The Evolution Of The Engine
The first engine that William Harley ever designed was in 1901, before the Harley Davidson Company even began. It was a small engine that displaced 7.07 cubic inches and had 4-inch flywheels. This engine was designed to power a regular bicycle, however it did not give the bike enough power to ascend the hills of Milwaukee.
The next engine Harley developed with the assistance of the Davidson brothers was bigger and more powerful. This engine was 24.74 cubic inches with 9-3/4 inch flywheels weighing 28 pounds. The group also received help with this engine from outboard motor pioneer Ole Evinrude, and was much more successful, premiering the first Harley Davidson motorcycle in 1904 at a race in Milwaukee.
Since then Harley Davidson has continued to improve and develop their motorcycle engines. The Flathead engine was manufactured between 1929 and 1974. These engines did not have overhead valves. The valves ran alongside the engine and opened upward into a chamber beside the combustion chamber. A typical flathead engine displaced about 45 cubic inches and produced about 22 horsepower.
The Knucklehead engine was manufactured between 1936 and 1947. This engine was available in 60 cubic inch and 74 cubic inch variations, producing 40 to 45 horsepower.
The Panhead engine was manufactured between 1948 and 1965. This engine also came in 60 cubic inch and 74 cubic inch variations, but produced 50 to 55 horsepower. The biggest difference between the two engines was the aluminum heads on the panhead and internal oil lines, as opposed to external oil lines on the knucklehead.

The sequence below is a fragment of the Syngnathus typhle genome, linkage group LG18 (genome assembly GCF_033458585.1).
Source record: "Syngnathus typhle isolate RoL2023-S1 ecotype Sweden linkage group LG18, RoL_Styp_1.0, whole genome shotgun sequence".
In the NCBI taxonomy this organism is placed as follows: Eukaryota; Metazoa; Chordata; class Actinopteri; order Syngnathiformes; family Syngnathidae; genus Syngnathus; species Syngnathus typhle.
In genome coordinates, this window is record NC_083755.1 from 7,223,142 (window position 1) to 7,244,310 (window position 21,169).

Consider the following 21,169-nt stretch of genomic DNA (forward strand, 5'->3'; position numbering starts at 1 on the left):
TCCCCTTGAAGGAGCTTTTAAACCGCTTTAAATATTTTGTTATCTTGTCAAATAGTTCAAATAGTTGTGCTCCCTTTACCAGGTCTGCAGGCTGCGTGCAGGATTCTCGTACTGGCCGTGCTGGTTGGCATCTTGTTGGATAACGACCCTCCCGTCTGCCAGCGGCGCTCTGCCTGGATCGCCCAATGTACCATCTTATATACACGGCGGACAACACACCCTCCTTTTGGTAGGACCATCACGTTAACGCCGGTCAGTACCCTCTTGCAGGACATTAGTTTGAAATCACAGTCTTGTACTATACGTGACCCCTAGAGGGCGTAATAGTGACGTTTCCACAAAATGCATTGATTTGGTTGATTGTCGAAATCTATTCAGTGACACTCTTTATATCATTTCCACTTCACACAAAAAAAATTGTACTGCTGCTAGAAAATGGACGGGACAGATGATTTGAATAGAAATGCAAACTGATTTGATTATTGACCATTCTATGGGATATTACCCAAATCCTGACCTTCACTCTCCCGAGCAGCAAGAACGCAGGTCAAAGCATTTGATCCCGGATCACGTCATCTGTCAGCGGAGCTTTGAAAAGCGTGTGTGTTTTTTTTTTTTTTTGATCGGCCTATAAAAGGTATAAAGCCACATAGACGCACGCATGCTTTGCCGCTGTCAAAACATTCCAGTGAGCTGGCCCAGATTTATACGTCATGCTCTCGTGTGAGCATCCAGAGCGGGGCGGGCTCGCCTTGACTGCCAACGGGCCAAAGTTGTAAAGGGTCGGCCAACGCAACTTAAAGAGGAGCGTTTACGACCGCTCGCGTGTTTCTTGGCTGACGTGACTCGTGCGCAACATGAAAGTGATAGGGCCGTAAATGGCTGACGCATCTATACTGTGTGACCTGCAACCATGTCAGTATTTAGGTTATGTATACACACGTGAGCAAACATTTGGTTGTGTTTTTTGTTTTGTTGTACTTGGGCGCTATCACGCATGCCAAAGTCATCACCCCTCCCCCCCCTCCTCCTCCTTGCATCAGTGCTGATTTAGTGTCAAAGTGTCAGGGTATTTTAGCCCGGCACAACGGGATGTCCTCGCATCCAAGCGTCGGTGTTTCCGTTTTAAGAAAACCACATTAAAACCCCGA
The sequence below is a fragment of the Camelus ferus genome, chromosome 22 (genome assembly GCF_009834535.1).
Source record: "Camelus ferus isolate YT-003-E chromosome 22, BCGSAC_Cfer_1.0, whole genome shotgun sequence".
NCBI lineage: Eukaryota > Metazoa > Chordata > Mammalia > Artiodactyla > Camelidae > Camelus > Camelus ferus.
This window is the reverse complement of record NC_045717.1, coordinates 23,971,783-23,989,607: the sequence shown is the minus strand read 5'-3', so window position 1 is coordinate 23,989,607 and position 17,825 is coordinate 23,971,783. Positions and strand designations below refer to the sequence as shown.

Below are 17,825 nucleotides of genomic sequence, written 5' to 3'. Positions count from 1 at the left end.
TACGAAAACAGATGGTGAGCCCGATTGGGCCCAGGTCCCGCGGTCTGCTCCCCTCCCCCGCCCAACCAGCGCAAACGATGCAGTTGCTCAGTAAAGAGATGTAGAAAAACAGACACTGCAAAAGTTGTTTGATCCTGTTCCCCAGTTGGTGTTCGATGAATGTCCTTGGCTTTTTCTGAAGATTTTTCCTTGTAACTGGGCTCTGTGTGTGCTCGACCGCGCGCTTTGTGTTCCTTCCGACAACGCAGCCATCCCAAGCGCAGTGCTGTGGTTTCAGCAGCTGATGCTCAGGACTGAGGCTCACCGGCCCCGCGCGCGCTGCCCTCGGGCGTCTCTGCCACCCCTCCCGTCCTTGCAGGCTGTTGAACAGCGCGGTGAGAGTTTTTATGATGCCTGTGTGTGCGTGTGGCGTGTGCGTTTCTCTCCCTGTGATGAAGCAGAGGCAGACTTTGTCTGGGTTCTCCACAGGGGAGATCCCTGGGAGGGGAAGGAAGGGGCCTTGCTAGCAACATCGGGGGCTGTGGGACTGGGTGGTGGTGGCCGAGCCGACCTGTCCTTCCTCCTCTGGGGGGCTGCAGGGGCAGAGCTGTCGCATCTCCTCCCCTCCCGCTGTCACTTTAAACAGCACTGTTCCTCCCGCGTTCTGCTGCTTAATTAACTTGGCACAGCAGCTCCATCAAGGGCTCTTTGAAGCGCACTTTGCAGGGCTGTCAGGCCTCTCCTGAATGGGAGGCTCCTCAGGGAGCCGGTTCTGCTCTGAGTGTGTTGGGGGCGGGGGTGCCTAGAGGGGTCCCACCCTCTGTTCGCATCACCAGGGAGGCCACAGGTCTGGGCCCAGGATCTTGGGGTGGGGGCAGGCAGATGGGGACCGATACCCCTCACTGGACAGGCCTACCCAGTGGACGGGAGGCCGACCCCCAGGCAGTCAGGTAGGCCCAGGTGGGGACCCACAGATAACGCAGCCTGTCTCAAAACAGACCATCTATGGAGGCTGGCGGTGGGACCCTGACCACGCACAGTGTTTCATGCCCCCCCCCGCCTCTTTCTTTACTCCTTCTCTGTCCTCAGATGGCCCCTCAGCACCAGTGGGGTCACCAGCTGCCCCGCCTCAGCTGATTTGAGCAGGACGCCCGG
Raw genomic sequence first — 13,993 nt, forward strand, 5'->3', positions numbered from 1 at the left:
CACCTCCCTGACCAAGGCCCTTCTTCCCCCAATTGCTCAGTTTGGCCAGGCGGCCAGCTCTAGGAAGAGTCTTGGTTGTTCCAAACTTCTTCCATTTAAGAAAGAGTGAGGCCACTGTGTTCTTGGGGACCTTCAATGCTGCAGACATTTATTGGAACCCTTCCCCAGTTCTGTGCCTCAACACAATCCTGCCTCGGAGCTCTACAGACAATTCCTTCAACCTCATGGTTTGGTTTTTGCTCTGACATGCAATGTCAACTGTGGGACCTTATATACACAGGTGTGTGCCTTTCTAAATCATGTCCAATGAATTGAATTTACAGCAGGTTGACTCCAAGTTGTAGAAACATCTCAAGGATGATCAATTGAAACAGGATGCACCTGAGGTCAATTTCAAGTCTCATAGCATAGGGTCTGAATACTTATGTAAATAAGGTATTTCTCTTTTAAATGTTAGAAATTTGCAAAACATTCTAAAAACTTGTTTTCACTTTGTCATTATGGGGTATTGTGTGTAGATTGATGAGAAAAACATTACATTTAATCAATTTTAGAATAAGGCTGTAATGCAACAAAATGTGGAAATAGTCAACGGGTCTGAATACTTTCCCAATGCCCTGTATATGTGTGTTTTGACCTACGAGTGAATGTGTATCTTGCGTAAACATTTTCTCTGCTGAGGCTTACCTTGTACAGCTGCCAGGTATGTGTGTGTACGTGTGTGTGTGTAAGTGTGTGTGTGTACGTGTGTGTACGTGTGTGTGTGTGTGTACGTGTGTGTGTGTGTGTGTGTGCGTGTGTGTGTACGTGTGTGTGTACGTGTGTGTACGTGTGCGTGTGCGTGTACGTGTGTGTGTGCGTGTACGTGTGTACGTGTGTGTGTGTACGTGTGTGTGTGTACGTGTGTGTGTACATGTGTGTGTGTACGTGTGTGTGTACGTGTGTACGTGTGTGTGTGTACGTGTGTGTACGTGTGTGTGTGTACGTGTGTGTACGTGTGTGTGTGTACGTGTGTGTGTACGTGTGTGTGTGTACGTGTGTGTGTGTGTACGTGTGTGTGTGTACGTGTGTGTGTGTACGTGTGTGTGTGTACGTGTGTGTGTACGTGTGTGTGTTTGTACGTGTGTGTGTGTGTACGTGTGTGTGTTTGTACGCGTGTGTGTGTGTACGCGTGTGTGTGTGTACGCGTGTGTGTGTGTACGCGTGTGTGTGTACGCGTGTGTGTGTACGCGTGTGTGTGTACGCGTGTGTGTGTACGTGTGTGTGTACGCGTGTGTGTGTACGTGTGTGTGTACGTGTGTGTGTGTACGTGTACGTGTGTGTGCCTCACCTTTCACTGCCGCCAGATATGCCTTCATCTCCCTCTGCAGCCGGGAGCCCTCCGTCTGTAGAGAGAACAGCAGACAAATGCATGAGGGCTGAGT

The Shovelhead engine was manufactured between 1966 and 1985. This engine displaced 74 cubic inches and produced 60 horsepower.
The Evolution engine was manufactured between 1984 and 1999. This engine displaced 81.8 cubic inches and produced 70 horsepower. Some smaller evolution engines are still produced today, and are used in the Sportster line of Harley Davidson motorcycles.
The Twin Cam 88 engine began to be manufactured in 1999. This engine got its name because it has 2 cams in the crankcase to activate the valves. This engine displaces 88 cubic inches and produces 80 horsepower making it the largest production Harley Davidson engine. This engine is air-cooled and uses overhead valves activated by pushrods.
The Revolution engine began to be manufactured in 2001. This engine is currently only used in the VSRC model. This engine is quite different from the others produced by Harley Davidson. It is water-cooled instead of air-cooled. Its V angle is 60 degrees instead of 45 degrees. It has 4 overhead cams instead of two in the crankcase and it is fuel injected. This engine s smaller at 69 cubic inches, but it produces 115 horsepower due to its much shorter stroke.
Harley engines are big. They have a very distinctive sound. Once you know what a Harley sounds like you will always recognize when one is coming. The Harley sound is part of the whole Harley experience. The sound is enhanced by removing the muffler and comes from the way the engine is designed.